A Trip to Florida’s Space Coast

Along the Florida coast, the Atlantic’s rolling waves caress the mind. On a clear night, launches from the Kennedy Space Center illuminate the heavens.

A Saturn V rocket, among the biggest launch vehicles in history, is housed in a walk-through warehouse exhibit at the Space Center. Visitors find the sheer mass and complexity of the rocket daunting. The tangled mess of fuel hoses and pipes is the end result of decades of guidance research. Years of trial and error led to the design, including rockets that either crashed unsuccessfully or blew up on the launch pad. The American research began with the Army in the later 1940’s and early 1950’s in the American Southwest. An early milestone was the 71-mile altitude mark.

The Rocket Garden is a collection of smaller rockets. Visitors can walk though the garden, inspect the rockets, take a look at an actual rocket capsule, and sit in a space capsule facsimile.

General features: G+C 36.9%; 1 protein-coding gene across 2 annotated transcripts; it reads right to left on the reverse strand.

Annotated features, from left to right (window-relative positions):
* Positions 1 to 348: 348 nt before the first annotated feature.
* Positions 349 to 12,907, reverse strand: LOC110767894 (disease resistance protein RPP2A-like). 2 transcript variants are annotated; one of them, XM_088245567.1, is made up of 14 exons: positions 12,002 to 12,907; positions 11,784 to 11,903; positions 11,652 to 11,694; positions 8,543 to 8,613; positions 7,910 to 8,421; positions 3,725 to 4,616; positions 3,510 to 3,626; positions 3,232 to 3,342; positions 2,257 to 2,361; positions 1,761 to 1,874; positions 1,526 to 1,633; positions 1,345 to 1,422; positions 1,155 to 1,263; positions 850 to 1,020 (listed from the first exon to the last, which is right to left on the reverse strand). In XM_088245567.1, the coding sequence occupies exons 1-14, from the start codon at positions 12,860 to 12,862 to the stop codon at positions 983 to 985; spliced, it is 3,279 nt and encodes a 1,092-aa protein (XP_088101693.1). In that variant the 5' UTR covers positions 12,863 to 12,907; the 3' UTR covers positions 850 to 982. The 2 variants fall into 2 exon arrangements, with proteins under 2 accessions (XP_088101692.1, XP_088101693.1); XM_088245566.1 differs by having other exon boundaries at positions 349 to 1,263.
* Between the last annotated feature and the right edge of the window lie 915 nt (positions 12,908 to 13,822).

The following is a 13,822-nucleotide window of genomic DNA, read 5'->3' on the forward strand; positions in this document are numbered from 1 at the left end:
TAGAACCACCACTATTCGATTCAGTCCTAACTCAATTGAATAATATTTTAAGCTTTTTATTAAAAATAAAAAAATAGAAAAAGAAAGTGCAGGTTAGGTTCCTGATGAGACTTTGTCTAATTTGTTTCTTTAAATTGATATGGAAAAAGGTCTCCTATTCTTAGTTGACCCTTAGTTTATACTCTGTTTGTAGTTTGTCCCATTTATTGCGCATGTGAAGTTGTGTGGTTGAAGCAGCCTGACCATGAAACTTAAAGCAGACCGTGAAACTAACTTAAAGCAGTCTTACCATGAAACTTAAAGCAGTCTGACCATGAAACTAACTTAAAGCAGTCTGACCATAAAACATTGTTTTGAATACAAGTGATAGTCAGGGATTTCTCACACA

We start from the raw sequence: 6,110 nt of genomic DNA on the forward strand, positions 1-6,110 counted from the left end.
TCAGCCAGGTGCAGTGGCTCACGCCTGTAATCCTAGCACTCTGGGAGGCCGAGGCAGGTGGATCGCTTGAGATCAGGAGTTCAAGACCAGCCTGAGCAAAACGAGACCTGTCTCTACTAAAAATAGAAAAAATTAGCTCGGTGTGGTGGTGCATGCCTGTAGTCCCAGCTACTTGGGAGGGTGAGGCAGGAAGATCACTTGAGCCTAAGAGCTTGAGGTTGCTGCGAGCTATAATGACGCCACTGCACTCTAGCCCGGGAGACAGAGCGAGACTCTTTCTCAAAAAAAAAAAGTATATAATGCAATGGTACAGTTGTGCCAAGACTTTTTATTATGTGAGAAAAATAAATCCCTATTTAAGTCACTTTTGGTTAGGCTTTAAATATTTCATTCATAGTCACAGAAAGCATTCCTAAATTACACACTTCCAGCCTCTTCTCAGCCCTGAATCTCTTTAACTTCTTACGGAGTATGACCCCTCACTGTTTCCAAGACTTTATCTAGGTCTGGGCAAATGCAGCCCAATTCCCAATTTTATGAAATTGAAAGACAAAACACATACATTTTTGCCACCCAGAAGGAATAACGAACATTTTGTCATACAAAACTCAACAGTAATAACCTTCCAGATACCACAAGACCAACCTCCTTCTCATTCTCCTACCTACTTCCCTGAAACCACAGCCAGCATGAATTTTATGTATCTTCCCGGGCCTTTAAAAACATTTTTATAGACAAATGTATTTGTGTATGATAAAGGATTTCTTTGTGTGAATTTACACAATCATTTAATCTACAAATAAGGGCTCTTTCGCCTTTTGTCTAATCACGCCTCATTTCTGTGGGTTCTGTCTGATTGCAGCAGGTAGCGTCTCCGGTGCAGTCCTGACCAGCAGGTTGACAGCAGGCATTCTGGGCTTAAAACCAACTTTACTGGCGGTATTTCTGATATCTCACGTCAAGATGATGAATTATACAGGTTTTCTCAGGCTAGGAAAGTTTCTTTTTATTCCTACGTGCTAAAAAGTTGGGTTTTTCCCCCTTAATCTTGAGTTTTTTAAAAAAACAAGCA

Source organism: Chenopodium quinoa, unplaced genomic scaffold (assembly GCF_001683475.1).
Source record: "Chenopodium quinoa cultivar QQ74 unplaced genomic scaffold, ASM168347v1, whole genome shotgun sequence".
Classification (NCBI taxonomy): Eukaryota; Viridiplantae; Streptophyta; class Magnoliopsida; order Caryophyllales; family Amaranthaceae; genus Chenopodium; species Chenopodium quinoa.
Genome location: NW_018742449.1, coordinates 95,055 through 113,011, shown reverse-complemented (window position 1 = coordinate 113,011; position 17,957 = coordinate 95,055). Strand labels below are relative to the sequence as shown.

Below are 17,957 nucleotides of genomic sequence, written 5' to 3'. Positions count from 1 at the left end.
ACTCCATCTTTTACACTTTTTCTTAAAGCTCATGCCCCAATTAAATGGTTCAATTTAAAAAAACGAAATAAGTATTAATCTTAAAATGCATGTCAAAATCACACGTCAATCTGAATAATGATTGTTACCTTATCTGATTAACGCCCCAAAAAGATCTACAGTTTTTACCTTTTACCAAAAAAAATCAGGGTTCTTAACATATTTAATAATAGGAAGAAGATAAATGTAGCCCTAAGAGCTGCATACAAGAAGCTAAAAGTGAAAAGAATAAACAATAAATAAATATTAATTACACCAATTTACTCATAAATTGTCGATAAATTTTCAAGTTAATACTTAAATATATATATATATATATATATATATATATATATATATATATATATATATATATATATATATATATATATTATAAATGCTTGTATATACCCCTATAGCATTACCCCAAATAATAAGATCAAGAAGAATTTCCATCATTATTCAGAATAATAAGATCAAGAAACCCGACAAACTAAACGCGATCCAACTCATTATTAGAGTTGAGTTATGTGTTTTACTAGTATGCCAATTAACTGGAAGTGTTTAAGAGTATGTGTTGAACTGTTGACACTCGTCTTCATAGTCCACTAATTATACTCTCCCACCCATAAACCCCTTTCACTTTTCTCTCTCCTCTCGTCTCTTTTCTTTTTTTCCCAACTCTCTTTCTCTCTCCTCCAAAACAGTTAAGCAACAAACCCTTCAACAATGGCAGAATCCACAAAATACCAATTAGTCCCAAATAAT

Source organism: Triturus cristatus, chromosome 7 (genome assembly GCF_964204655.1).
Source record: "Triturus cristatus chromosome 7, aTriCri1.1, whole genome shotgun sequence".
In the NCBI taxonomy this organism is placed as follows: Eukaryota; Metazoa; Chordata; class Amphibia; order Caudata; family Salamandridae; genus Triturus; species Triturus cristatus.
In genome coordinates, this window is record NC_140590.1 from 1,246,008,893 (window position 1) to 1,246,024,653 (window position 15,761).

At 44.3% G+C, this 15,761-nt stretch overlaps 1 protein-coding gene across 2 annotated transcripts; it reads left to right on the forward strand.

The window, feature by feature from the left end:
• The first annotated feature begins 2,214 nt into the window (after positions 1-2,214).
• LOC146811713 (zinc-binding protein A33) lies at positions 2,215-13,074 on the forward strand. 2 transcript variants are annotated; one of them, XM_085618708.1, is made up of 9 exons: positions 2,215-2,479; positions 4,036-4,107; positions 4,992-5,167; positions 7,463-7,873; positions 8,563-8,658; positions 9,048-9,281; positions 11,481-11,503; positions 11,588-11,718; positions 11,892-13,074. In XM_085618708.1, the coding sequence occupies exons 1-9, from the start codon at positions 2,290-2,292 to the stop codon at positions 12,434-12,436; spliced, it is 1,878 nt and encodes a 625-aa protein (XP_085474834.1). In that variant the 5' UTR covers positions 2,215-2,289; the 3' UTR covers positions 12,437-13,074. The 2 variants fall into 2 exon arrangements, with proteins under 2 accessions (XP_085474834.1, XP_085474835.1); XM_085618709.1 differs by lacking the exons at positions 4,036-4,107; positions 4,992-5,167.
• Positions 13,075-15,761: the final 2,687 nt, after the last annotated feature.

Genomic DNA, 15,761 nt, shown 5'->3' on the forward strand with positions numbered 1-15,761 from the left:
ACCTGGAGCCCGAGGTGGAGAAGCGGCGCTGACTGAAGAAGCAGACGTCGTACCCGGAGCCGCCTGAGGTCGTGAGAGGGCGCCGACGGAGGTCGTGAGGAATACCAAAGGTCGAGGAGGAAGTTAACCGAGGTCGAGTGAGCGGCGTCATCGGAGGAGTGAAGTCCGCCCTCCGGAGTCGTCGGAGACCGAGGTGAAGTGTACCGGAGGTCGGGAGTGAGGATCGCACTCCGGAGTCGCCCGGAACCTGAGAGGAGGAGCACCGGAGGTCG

Try to avoid spies and have fun. Don’t get to know any Eastern European-types who speak with accents and wear drab clothing and a Cold War-grimace.

Don’t miss the Astronaut Hall of Fame, which includes a well-done Imax Theater. Kids and amateurs will learn much from the exhibits. Many of the early astronauts are chronicled in the museum. One video is an interview with a National Aeronautics and Space Administration astronaut who believed he saw an Unidentified Flying Object while in space. Such reports don’t usually emanate from such credible sources.

Another exhibit shows the Apollo 13 Mission. Millions of television viewers prayed for the safe return of the astronauts after a disaster left the vessel incapable of a lunar landing. The three astronauts returned miraculously in a truly memorable mission.

The Space Center is located at Exit 215 on I-95. Take SR 50 East to SR 405 East to the Center. Hours are 9am to 6pm. Astronaut Hall of Fame hours are 12pm to 6pm. Admission for the Center and the Hall of Fame is $43. Admission for the Hall of Fame only is $20.